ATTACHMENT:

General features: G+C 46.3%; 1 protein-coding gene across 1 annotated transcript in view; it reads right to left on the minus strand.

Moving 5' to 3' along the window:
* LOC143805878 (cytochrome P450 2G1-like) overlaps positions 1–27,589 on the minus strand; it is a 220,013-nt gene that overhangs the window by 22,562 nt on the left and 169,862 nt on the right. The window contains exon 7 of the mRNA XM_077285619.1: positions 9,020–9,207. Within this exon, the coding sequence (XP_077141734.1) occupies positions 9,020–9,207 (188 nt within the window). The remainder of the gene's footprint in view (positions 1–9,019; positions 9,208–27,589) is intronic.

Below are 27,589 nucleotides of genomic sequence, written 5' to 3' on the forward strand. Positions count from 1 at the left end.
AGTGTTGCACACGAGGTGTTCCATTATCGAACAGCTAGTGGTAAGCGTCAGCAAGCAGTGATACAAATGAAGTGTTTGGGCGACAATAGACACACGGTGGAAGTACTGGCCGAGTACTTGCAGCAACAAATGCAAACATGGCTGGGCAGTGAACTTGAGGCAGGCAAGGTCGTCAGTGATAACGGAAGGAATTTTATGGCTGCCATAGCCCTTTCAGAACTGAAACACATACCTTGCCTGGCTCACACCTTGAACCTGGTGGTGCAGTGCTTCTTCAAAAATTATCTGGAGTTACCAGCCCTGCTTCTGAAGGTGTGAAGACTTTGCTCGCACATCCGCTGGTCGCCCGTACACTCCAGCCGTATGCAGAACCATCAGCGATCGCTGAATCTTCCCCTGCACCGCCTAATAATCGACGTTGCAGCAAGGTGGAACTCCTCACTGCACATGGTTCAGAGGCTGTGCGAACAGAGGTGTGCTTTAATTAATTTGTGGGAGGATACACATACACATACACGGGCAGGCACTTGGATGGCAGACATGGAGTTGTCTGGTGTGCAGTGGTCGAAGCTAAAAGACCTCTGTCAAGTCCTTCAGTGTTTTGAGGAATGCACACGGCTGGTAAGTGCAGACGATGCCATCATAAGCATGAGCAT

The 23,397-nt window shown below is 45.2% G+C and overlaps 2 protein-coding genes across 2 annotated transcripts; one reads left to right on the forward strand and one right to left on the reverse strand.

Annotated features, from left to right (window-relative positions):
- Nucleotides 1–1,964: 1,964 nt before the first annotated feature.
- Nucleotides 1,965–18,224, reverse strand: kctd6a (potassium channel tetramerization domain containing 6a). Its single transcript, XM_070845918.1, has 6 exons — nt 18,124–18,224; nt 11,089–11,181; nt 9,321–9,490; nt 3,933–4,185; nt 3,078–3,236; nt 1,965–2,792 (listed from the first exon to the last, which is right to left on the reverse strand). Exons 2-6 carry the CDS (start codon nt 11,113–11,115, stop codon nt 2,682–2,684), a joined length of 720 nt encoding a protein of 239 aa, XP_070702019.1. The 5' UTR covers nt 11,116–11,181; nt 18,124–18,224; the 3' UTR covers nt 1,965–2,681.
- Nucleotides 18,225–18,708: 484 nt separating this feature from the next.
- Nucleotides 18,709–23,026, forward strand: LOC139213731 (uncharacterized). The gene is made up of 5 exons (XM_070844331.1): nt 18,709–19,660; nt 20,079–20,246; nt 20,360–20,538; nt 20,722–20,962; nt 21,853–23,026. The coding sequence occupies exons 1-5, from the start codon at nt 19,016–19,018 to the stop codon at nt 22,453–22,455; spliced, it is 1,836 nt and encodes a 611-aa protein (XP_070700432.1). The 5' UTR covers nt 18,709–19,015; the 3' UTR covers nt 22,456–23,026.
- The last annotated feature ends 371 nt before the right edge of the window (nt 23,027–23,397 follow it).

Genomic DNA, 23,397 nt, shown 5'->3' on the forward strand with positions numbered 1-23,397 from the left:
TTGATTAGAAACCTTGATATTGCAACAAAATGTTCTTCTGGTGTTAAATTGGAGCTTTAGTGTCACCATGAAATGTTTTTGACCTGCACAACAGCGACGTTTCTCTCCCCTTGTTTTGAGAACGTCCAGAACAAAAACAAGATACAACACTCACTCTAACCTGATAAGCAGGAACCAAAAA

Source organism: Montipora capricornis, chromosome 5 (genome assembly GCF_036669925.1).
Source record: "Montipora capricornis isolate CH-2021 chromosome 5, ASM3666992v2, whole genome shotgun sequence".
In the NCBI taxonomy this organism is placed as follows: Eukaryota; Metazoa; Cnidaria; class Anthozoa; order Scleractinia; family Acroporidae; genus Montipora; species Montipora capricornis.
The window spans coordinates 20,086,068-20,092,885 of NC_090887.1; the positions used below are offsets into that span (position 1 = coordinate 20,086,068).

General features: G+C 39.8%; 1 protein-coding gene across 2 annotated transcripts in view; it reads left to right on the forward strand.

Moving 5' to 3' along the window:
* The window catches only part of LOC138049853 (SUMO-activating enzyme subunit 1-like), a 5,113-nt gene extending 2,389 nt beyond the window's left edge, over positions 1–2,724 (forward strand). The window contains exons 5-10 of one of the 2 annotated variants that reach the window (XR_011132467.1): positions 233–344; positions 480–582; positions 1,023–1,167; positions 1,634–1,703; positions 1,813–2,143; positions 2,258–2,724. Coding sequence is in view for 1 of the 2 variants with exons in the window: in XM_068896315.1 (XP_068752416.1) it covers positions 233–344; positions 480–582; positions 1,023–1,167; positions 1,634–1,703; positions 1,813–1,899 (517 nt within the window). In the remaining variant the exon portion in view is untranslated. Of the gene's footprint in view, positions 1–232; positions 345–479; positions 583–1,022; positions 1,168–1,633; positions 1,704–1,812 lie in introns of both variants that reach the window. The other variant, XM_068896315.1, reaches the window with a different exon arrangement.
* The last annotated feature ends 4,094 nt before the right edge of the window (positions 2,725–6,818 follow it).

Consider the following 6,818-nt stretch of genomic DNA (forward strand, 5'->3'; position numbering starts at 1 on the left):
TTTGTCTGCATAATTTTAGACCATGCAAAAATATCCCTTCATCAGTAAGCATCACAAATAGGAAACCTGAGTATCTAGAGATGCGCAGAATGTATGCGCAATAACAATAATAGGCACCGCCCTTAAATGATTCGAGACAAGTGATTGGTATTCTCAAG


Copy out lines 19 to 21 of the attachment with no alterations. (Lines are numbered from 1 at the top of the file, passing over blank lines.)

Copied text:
General features: G+C 39.8%; 1 protein-coding gene across 2 annotated transcripts in view; it reads left to right on the forward strand.

Moving 5' to 3' along the window:
* The window catches only part of LOC138049853 (SUMO-activating enzyme subunit 1-like), a 5,113-nt gene extending 2,389 nt beyond the window's left edge, over positions 1–2,724 (forward strand). The window contains exons 5-10 of one of the 2 annotated variants that reach the window (XR_011132467.1): positions 233–344; positions 480–582; positions 1,023–1,167; positions 1,634–1,703; positions 1,813–2,143; positions 2,258–2,724. Coding sequence is in view for 1 of the 2 variants with exons in the window: in XM_068896315.1 (XP_068752416.1) it covers positions 233–344; positions 480–582; positions 1,023–1,167; positions 1,634–1,703; positions 1,813–1,899 (517 nt within the window). In the remaining variant the exon portion in view is untranslated. Of the gene's footprint in view, positions 1–232; positions 345–479; positions 583–1,022; positions 1,168–1,633; positions 1,704–1,812 lie in introns of both variants that reach the window. The other variant, XM_068896315.1, reaches the window with a different exon arrangement.